Gefilte Fish in America
A history of the Jewish fish product.
Gefilte fish, a pescatarian's meatloaf of ground fish, onions, starch, and eggs, is both an object of culinary delight and a linchpin of Jewish shtick. Born in Europe out of religious obligation, poverty, and ingenuity, gefilte fish survived in America due to bottling technology, innovative advertising, and an American Jewish desire to experience faith through the large intestine.
Gefilte fish is most associated with the Sabbath meal, as eating fish on Shabbat has been a Jewish custom since the talmudic period. Fish, the ancient sages trumpeted, was an aphrodisiac. They believed the intoxicating odor on the Sabbath table would encourage couples to "be fruitful and multiply"--which in Jewish tradition is encouraged on Friday night. The Hebrew word for fish, dag, also corresponds to the numerical value seven, which reflects God's commandment, "Six days you shall labor, and do all your work; but the seventh day is a Sabbath unto the Lord."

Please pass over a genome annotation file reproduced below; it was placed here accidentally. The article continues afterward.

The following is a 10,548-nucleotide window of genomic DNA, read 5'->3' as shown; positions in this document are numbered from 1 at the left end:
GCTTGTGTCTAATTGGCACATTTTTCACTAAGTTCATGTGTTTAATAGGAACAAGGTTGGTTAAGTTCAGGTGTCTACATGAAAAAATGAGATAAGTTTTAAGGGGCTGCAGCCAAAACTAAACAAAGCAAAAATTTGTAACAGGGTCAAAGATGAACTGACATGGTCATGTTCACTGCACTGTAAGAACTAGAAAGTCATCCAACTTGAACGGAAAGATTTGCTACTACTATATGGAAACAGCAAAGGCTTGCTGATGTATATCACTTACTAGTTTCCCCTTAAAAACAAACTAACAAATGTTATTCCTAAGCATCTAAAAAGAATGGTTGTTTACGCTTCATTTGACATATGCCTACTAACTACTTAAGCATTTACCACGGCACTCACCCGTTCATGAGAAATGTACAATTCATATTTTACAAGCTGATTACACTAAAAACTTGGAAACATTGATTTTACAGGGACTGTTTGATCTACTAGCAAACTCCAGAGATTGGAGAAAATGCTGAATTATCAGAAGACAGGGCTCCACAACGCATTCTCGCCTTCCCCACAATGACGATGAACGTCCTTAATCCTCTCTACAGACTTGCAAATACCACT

Gefilte fish, at its inception, was a savvy solution to both a financial and a halakhic (Jewish legal) dilemma. Impoverished Jewish women in Eastern and Central Europe could feed their families with a single serving of the cheapest kosher aquatic, and they could eat the fish without violating the talmudic prohibition against removing bones on the Sabbath.
Jewish women carefully skinned the fish and ground the flesh and bones with inexpensive ingredients such as onions, eggs, and bread before stuffing the concoction back into the skin for baking (gefilte is Yiddish for "stuffed"). Soon Jewish families stopped stuffing altogether and simply formed the mixture into balls for steaming or boiling.
Enshrined as a Jewish staple by the 19th century, gefilte fish attained local flavors in Russia, Germany, Poland, France, and Lithuania. Poland became famous for its sweet sugary balls, while Lithuanians preferred their patties with pepper and horseradish.